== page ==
Invoking a bolder, feminine power in her art, illustrator Ruohan Wang finds her strength in a new city
A conversation on the ambivalence of relocation
It was a family trip to Europe that led Ruohan Wang to make the decision to uproot her life in Beijing and move over 7,000km away to study illustration in Berlin.
“The idea was partly from my father because he thought it would be better if I could learn more about other cultures, languages, and histories,” Wang recalls. “That way you have the view of the whole world and not just the view of China.” After visiting a number of capital cities, including Rome, Paris, and Stockholm, Berlin turned out to be the most familiar to the Chinese-born artist—she not only saw German as the European language with the most similarities to Mandarin, but also identified strongly with German culture through film and music. “Kraftwerk is one of my father’s favorite bands,” she explains. “It’s an old band but they were very popular in China at that time; and design history in Germany is also quite well known in China due to Bauhaus. I thought ok, I know this.”
Six years later, Wang is now working as a full time freelance illustrator, juggling client commissions with personal projects—such as her recent exhibition of paintings at the Berlin and Beijing based-gallery Migrant Bird Space. Best known for her bold use of color and her creation of quirky, offbeat characters, Wang dabbles in screen printing, installation, painting, and fashion design. She’s also a pro at social media: to date she has 25,000 followers on Instagram. “I think that for sure it was something important for my career because more people saw my work and I got more attention,” she says. “There’s another side to this though; when more artists are using Instagram you have to do your own personal style and also work to a very high quality to stand out. When there is the potential for comparison it means you always want to better and be yourself!”
“I’m not sure in the future where I’ll be, but I think if I’m confused I’ll always find my way back to Berlin.”
If, nowadays, you can get visibility as an artist on social media, does where you live still matter?
I think Berlin plays a very important role in the creative process, especially when so many artists are living here, because it means that we influence each other. I have a very good friend, for instance—his name is Zhipeng Liang—who studied New Media Art at the same university I went to, and he’s been really important to me because he knows a lot about contemporary art. For my first solo exhibition after graduation, I showed a full-wall video and some interactive gifs and that was based partly on Zhipeng’s influence. Doing my work in Berlin means that I can ask my close friends “What do you think?” and they will give me another position, which I think is important.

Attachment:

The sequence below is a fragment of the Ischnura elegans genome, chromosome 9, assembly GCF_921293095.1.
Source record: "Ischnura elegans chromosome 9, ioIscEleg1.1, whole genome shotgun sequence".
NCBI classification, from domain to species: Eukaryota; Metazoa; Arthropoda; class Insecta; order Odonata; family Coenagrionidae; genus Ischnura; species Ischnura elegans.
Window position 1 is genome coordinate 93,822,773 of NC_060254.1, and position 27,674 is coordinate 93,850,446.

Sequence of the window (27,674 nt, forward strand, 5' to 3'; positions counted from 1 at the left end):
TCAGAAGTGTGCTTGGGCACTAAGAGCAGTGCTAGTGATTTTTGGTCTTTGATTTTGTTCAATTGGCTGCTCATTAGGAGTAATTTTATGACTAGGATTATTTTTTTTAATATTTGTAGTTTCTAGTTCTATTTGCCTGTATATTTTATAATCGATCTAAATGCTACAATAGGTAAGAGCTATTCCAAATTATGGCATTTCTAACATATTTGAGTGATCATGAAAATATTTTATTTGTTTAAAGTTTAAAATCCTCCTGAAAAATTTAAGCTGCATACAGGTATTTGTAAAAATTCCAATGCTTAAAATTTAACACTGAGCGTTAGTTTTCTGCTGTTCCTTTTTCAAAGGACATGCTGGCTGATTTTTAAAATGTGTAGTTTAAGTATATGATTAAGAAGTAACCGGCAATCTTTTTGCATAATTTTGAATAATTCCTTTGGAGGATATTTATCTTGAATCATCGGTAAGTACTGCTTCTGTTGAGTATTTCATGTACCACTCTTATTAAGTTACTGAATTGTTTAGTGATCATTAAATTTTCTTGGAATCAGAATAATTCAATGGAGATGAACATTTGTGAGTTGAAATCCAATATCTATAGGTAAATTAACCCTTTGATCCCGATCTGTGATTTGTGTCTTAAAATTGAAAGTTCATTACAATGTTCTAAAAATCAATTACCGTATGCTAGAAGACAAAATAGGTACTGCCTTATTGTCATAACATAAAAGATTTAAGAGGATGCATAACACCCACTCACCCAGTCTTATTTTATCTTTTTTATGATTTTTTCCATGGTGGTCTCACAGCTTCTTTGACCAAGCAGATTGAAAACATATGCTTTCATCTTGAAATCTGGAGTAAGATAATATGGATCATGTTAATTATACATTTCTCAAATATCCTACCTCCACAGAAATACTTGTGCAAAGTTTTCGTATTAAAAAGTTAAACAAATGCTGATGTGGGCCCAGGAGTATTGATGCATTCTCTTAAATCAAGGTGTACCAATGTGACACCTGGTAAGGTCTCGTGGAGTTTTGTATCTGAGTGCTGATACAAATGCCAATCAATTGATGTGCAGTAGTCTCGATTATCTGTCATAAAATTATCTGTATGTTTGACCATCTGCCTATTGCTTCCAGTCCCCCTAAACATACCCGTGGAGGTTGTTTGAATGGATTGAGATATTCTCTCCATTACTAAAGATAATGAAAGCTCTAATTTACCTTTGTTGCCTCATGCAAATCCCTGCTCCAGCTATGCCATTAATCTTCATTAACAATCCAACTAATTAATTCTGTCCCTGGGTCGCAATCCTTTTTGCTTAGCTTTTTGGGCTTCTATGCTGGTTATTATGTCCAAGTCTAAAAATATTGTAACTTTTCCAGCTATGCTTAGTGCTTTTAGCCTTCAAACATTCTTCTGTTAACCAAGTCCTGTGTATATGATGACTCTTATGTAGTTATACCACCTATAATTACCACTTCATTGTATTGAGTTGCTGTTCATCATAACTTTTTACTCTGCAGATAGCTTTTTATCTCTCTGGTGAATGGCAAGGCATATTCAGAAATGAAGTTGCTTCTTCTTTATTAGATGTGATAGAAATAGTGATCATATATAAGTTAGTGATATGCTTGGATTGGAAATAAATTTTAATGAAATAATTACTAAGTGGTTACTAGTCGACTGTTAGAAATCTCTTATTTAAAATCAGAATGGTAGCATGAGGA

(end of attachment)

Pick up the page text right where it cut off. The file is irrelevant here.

Sounds like you’re part of an artistic community.
My friends are mostly artists. A couple of them have nothing to do with art, but 99 per cent are artists! But because my German is always getting better, I’m also able to get closer to the German people and understand the culture and the city more.
Now that you’ve mastered the German language do you have a favorite word?
Quatsch! Before I couldn’t pronounce this word…it was quite difficult for me. But I practiced a lot and I eventually got it, so now I use it often!
Did moving to Berlin affect your illustration style?
I made my style in Berlin, actually. I think before there must have been something in my head… I knew myself what was good and not good, but I couldn’t realize my ideas. I learnt a lot from my professor at the The University of Fine Arts Berlin (UDK), Henning Wagenbreth, about skills such as screen printing, which is a technique I still use regularly. I also learnt from his classes how to finish one whole project by myself—from sketches to a book.
And were you at all inspired by the city itself?